There has been a lot of excitement, particularly in conservative circles, as President Donald Trump tears through his first week in office. He’s been on a roll with several executive actions that have erased actions from the previous administration and generally promoted portions of the Republican agenda that can be liked by many, including Federalists.
The challenge that this trend poses is whether or not they will become addicted to the efficiency of absolute power. At the end of the day, making changes and “fixing” the nation is very easy through executive orders, but doing so runs the risk of a government that is out of control, drunk with its own power. That’s why the Constitution was written in a way that slowed down the system, particularly as it pertains to national government.
Though it has never been officially stated as such, the premise for appropriate action from a Federalist perspective is that actions should go from slow to swift in direct correlation to size. The smaller the government, such as local or city governments, the faster they can and should move. The federal government should be more cautious and laborious in their decisions. That’s not to say that they should not have the ability to act quickly, but their actions should be weighed and measured appropriately based upon the need.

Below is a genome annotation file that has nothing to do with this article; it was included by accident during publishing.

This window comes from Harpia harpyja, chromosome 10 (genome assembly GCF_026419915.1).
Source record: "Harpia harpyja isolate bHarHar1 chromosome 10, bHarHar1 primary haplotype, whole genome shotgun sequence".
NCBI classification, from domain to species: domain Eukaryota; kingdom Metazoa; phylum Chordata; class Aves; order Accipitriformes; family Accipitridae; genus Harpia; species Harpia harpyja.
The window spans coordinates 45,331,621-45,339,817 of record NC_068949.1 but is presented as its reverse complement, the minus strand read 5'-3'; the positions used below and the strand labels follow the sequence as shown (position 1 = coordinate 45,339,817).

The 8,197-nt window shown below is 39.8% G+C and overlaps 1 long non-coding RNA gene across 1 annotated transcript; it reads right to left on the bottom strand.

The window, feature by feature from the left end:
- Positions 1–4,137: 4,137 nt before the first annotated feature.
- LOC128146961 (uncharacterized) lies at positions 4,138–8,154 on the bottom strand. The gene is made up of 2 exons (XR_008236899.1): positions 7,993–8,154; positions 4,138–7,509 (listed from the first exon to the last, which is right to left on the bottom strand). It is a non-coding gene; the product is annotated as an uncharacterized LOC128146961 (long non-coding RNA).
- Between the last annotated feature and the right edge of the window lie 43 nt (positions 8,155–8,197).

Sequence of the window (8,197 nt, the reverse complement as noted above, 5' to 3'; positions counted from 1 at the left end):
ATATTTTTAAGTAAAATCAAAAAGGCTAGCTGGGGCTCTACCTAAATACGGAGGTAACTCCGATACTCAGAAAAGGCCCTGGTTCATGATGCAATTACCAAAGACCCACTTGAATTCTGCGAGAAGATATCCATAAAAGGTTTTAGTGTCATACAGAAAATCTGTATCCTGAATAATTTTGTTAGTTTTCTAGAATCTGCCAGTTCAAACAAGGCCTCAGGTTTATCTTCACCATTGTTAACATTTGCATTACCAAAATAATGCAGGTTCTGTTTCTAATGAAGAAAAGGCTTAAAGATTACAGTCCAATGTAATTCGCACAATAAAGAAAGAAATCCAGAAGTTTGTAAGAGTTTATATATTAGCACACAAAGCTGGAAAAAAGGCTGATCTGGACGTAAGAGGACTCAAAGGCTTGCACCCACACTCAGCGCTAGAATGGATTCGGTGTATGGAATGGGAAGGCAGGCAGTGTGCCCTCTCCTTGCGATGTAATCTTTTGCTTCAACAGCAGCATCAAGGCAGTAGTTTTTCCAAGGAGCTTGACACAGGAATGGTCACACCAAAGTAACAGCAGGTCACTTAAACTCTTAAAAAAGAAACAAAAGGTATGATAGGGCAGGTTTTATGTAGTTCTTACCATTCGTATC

In a very good article on Patriot Post, author Brian Mark Weber details the risks we’re seeing as the Trump administration lays out major changes in a short period of time. While not condemning these actions directly, Weber points out that if this trend continues, we will face obstacles to promoting Federalism and defending the Constitution. It could be the conservative “saviors” in the White House and Capitol Hill that end up consolidating even more power in DC and away from the states.
The fact that the center of power is now in the hands of presidents, members of Congress, and federal bureaucrats has resulted in a system unlike that envisioned by our Founders. They wanted our constitutional system to ensure long-term stability rather than become one in which the passions of various groups of people shifted public policy back and forth depending on which party was in power.
In Federalist 49, James Madison dismissed Thomas Jefferson’s idea of allowing a constitutional convention to be called whenever two branches of government deem it necessary, citing the need for “public tranquility.” Madison’s greatest concern was that constant changes in public policy at the federal level would threaten the long-term stability of the system.
Throughout The Federalist Papers, Madison reiterates his desire to protect the government from these frequent alterations. That Madison was so concerned about “public passion” at a time when Congress had very little power leaves us wondering what he’d think about our system today. Rather than addressing issues where power can be controlled (and limited) more easily, many Americans now await each new executive order, Supreme Court decision, or congressional vote to determine the course of our nation.
If Trump and the GOP can reverse what Obama did quickly, then systematically work towards reducing their own power by giving much of it back to the states, this will be a successful 1st term. If they hold onto power as DC politicians are wont to do, we could be looking at a Constitutional disaster coming while the “small government” GOP is in power.